The proverb, "Where there's a will there's a way" is now revised to "When there's a bill we're away."
YOUNG DOCTOR—"Why do you always ask your patients what they have for dinner?"
OLD DOCTOR—"It's a most important question, for according to their menus I make out my bills."
Farmer Gray kept summer boarders. One of these, a schoolteacher, hired him to drive her to the various points of interest around the country. He pointed out this one and that, at the same time giving such items of information as he possessed.
The school-teacher, pursing her lips, remarked, "It will not be necessary for you to talk."
When her bill was presented, there was a five-dollar charge marked "Extra."
"What is this?" she asked, pointing to the item.
"That," replied the farmer, "is for sass. I don't often take it, but when I do I charge for it."—E. Egbert.
PATIENT (angrily)—"The size of your bill makes my blood boil."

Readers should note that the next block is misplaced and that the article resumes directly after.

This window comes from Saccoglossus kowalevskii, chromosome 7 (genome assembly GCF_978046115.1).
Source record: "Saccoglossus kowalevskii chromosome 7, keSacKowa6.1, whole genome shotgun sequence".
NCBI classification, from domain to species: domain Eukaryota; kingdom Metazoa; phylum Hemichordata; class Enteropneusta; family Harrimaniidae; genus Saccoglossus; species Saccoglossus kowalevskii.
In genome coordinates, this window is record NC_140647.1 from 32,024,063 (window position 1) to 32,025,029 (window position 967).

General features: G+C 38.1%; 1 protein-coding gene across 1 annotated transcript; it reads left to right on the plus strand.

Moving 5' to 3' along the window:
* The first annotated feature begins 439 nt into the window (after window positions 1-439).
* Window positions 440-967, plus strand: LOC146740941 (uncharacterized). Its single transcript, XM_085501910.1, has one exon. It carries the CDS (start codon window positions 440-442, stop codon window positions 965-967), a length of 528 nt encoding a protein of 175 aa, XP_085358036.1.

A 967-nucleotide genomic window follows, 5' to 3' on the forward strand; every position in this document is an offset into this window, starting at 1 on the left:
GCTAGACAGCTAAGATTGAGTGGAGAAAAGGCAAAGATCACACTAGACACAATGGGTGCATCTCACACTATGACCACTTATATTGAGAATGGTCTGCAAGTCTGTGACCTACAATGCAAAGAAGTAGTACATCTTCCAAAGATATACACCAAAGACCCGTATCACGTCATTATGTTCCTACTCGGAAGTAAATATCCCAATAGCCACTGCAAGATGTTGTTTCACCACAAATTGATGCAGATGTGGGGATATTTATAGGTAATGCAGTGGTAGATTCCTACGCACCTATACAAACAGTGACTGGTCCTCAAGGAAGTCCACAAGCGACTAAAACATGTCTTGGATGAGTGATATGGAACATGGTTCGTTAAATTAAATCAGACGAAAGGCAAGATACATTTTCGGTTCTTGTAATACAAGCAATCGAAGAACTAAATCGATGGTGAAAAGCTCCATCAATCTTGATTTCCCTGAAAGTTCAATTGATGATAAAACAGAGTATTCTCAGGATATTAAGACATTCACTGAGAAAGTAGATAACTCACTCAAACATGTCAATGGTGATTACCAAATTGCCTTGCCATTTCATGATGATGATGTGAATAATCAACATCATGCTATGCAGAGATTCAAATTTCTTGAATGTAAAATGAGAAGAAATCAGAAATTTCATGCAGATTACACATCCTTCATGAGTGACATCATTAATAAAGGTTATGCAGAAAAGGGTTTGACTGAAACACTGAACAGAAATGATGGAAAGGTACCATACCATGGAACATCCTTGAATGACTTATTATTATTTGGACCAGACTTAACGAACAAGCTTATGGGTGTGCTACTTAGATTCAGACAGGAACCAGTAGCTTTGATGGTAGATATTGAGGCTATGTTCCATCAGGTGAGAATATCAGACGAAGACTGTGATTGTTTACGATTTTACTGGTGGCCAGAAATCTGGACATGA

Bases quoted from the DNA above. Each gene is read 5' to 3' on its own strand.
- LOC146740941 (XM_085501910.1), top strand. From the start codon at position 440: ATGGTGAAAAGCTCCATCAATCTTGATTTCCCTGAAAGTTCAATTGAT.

DOCTOR—"Then that will be $20 more for sterilizing your system."
At the bedside of a patient who was a noted humorist, five doctors were in consultation as to the best means of producing a perspiration.
The sick man overheard the discussion, and, after listening for a few moments, he turned his head toward the group and whispered with a dry chuckle:
"Just send in your bills, gentlemen; that will bring it on at once."
"Thank Heaven, those bills are got rid of," said Bilkins, fervently, as he tore up a bundle of statements of account dated October 1st.
"All paid, eh?" said Mrs. Bilkins.
"Oh, no," said Bilkins. "The duplicates dated November 1st have come in and I don't have to keep these any longer."